The Devil's SubmissionBy: Nicola Davidson
To my CP, Sherilee Gray, for being amazing. To Jackie Ashenden, for the best pizza parties ever.
And to my faithful readers around the globe – your support and encouragement is very much appreciated.
North Lincolnshire, England, June 1814
“You must return to London, Eliza. It will be the ton wedding of the year!”
Lady Eliza Deveraux glanced again at the crisp gold-embossed invitation her mother, Countess Brimley, kept shoving under her nose. That Sin and his bride-to-be Grace had included her on the guest list warmed her heart no end. But under no circumstances would she be going. Not when attendance would put her in the vicinity of her estranged husband, Lord Grayson Deveraux, Sin’s closest friend and second co-owner of the shockingly infamous pleasure club Fallen.
“No, Mother. I’ll send them a gift and my deepest regrets; however, London and I do not get along.”
“But the Prince Regent is a guest! And the Duke and Duchess of Waverly…oh, anyone who is anyone received an invitation. And if you go, Brimley and I can go with you.”
“I said no. And that is the end of the discussion.”
Lady Brimley glared at her. “You selfish, selfish, girl. Denying your father and me an opportunity like this because of your own gross failures. When I saw the betrothal announcement in the newspaper, I knew they would invite you. I waited and waited for you to share the news. But you chose to break my heart instead. What did I do to deserve the worst daughter in England?”
Gritting her teeth so hard they would soon grind to powder, Eliza fought to remain calm. To keep her tears unshed. To sip her tea rather than dump it on her mother’s perfectly coiffed head. The dozens of scathing letters about her broken marriage had been sufficiently infuriating, but clearly her replies hadn’t been detailed or apologetic enough to keep her mother safely far away at Brimley Park. This morning the damned crested carriage had pulled up in a clatter of gravel and dust; the gray-faced fatigue of the Brimley servants suggesting the usual leisurely two-day journey had been completed much faster. Not to mention her mother hadn’t even waited until she’d stepped inside to discuss the wedding invitation, as if all were well between them. “I’m sorry you feel that way, but Grayson and I have been living apart for six months, and it is far better like this. Civil, even.”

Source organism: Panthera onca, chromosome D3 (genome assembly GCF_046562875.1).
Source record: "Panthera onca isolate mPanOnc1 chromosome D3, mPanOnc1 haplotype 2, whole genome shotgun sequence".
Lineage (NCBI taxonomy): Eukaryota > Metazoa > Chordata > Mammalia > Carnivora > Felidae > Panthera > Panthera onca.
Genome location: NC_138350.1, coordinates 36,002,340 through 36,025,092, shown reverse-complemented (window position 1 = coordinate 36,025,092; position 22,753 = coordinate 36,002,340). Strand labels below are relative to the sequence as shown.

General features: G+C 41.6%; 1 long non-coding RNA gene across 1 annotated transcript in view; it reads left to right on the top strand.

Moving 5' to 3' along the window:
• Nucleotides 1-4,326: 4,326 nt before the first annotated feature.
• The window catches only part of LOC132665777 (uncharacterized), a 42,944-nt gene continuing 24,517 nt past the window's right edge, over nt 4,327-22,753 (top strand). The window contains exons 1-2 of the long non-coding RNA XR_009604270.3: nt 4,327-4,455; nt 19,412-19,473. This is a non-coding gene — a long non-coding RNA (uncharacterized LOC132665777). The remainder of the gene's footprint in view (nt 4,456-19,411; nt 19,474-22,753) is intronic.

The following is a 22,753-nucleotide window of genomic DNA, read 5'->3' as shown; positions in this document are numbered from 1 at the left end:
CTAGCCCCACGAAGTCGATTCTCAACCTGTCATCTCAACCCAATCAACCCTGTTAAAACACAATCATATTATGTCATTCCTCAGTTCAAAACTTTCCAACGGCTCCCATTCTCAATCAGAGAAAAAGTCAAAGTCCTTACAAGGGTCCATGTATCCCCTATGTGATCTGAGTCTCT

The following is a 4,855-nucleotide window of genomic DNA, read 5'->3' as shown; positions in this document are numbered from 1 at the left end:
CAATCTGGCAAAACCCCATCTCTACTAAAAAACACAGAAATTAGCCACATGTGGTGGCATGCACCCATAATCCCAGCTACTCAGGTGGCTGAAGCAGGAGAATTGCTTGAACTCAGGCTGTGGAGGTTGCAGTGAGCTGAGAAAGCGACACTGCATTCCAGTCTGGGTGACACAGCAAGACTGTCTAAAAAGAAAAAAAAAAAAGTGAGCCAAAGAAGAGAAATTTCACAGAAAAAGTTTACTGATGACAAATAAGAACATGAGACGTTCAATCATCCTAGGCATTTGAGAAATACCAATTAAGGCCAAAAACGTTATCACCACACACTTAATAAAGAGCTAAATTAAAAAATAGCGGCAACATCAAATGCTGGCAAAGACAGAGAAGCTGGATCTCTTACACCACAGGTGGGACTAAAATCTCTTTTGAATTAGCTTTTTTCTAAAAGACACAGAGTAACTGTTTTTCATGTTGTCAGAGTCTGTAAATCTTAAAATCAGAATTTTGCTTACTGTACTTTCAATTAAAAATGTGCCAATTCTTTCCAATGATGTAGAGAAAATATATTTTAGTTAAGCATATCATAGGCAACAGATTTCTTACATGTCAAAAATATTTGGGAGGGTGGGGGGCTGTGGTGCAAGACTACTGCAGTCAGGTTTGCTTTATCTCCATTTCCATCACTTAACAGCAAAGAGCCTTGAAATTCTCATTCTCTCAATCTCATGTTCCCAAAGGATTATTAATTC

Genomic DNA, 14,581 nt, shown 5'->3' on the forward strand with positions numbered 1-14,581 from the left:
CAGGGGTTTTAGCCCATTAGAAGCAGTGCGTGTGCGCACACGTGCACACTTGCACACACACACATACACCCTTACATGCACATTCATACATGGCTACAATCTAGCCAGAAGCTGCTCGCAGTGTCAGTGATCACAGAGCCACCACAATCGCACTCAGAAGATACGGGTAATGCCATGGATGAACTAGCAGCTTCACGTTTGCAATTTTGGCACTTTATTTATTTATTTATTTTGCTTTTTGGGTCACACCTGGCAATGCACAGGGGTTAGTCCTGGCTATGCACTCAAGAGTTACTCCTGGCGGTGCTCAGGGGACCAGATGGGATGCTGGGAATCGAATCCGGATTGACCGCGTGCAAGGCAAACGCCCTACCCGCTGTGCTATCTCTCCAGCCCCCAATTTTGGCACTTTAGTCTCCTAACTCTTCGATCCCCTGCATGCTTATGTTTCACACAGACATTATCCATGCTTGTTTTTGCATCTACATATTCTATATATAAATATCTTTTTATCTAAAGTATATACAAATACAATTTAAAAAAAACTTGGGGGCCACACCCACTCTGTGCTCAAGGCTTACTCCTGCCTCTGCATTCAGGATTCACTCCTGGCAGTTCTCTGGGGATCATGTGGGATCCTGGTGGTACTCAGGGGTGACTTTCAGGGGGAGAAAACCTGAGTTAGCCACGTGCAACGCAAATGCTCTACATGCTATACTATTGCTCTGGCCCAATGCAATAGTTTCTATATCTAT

“Oh, you headstrong fool,” spat Lady Brimley. “Do you have any idea of the further damage you did me when you ran away from your own husband?”
“I didn’t run away—”
“Close enough for the gossips. As if it wasn’t bad enough you set your heart on a scoundrel and married him because you thought you were in love. Sweet-talked your papa into countenancing a small, intimate wedding away from the ton. I might have borne that in time. Lord Grayson’s enormous wealth, and his social connections do somewhat fade the stain of his filthy trade and scandalous reputation. But!”
Eliza stared longingly out the window. The balcony wasn’t so high; surely the shrubbery would break her fall. At least then she wouldn’t have to listen to a lecture heard a thousand times already. “But he decided I should not reside under the same roof as him.”
“Yes! Yes, he did! And now I am destroyed. Finished. Ended. An object of pity and scorn!”
“Oh dear.” She sighed, wishing she could select the delectable-looking glazed jam tart from the tea tray. But provoking her mother’s second favorite lecture—Eliza’s Troublesome Weight—would not be a smart decision.
“You wretched girl! Have you no sorrow for my humiliation? The reputation of the Brimley Finishing Academy is ruined. We were renowned for our successes. As the sign stated, ‘well-bred young ladies taught to be Delightful, Decorous, and Demure in preparation for excellent marriages.’ But what ton mother will send her offspring to a school when the patroness’s own daughter was such a terrible wife her husband couldn’t stomach her so soon after the wedding?”
Eliza winced as a familiar pain clawed her heart.
Even now it was impossible to pinpoint what she’d done to make Grayson hate her so. From the moment she’d met the most handsome spectacle-wearing and ledger-loving lord in England, she’d been smitten. Twenty-eight years old, six feet tall, with a lean, muscled build, strong jaw, short-cropped ebony hair, and emerald green eyes to drown in. Oh, there had been the odd warning: that his nickname Devil was not only a play on his surname, but also an accurate description of an ice-cold bastard with the blackest of hearts. That he’d been disowned by his parents, the Marquess and Marchioness of Reyburn, for something so awful it was spoken of by no one.